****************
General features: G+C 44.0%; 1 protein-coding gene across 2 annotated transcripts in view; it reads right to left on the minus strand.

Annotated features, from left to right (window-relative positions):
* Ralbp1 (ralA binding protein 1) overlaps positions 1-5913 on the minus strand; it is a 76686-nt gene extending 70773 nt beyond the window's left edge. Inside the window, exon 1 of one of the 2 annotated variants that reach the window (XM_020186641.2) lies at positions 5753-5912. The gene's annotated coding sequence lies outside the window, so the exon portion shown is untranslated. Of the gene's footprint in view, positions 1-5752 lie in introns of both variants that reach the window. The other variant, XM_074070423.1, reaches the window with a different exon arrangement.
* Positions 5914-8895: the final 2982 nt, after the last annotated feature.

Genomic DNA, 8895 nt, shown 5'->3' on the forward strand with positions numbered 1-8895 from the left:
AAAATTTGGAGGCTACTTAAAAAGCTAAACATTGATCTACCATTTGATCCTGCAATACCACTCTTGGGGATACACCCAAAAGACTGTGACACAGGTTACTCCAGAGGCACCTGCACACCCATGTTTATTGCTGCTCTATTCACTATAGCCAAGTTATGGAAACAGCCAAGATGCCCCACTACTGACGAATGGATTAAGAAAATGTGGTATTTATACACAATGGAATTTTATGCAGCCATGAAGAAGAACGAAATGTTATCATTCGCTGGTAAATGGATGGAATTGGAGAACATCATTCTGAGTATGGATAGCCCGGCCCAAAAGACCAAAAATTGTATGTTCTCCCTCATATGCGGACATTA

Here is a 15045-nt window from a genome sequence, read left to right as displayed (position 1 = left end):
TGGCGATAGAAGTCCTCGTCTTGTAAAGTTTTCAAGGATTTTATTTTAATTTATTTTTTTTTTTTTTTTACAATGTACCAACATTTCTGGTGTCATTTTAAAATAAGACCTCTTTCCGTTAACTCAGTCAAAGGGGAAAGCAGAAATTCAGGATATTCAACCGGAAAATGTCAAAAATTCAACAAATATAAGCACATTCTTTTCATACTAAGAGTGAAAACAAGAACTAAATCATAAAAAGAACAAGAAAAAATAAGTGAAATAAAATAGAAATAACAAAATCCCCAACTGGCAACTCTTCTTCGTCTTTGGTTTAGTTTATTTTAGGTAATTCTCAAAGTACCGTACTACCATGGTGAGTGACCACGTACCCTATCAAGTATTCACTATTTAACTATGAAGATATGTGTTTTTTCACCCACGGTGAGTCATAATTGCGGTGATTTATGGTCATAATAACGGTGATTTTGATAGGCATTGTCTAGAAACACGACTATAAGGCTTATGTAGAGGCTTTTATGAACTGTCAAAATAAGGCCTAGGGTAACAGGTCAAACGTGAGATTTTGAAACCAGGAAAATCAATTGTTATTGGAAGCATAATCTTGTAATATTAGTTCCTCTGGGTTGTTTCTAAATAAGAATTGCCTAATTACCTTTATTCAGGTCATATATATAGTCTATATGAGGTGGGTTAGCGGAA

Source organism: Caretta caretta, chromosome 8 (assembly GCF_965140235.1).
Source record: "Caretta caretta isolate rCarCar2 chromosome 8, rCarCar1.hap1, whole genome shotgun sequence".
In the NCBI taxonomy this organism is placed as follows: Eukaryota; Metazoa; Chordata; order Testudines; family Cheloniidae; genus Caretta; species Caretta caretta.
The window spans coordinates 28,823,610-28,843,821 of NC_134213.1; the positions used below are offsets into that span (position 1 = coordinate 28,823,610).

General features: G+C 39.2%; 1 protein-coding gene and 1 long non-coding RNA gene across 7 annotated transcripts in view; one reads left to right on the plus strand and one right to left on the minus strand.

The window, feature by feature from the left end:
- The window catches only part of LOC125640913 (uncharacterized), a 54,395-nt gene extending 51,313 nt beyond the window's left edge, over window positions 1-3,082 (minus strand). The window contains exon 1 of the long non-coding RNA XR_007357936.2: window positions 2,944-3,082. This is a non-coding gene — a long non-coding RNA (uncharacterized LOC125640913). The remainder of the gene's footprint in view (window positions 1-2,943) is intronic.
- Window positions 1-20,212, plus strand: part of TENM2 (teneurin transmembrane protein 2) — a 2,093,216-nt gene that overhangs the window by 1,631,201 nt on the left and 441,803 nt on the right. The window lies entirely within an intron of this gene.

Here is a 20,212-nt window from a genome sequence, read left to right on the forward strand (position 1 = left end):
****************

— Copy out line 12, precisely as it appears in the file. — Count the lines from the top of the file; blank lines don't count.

The window spans coordinates 28,823,610-28,843,821 of NC_134213.1; the positions used below are offsets into that span (position 1 = coordinate 28,823,610).